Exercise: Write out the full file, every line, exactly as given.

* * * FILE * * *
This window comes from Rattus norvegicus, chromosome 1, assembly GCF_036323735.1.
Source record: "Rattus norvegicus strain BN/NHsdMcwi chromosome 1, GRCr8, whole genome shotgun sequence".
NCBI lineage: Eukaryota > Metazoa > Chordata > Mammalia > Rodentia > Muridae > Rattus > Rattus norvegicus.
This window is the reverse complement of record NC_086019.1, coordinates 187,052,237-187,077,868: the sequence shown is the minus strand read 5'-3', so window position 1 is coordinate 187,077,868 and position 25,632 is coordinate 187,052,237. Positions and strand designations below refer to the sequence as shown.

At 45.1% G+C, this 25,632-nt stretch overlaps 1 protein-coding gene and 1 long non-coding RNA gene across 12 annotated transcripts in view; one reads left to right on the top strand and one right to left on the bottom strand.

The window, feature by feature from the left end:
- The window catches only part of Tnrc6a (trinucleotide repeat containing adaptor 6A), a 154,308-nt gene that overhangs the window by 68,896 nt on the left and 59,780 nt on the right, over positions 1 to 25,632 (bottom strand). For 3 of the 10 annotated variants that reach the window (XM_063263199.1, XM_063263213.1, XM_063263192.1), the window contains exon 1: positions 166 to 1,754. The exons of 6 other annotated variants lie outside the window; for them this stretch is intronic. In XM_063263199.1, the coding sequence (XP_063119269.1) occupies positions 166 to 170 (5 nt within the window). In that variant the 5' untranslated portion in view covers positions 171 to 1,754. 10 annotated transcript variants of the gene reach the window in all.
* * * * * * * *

This window comes from Rattus norvegicus, chromosome 1, assembly GCF_036323735.1.
Source record: "Rattus norvegicus strain BN/NHsdMcwi chromosome 1, GRCr8, whole genome shotgun sequence".
NCBI lineage: Eukaryota > Metazoa > Chordata > Mammalia > Rodentia > Muridae > Rattus > Rattus norvegicus.
This window is the reverse complement of record NC_086019.1, coordinates 187,052,237-187,077,868: the sequence shown is the minus strand read 5'-3', so window position 1 is coordinate 187,077,868 and position 25,632 is coordinate 187,052,237. Positions and strand designations below refer to the sequence as shown.

At 45.1% G+C, this 25,632-nt stretch overlaps 1 protein-coding gene and 1 long non-coding RNA gene across 12 annotated transcripts in view; one reads left to right on the top strand and one right to left on the bottom strand.

The window, feature by feature from the left end:
- The window catches only part of Tnrc6a (trinucleotide repeat containing adaptor 6A), a 154,308-nt gene that overhangs the window by 68,896 nt on the left and 59,780 nt on the right, over positions 1 to 25,632 (bottom strand). For 3 of the 10 annotated variants that reach the window (XM_063263199.1, XM_063263213.1, XM_063263192.1), the window contains exon 1: positions 166 to 1,754. The exons of 6 other annotated variants lie outside the window; for them this stretch is intronic. In XM_063263199.1, the coding sequence (XP_063119269.1) occupies positions 166 to 170 (5 nt within the window). In that variant the 5' untranslated portion in view covers positions 171 to 1,754. 10 annotated transcript variants of the gene reach the window in all.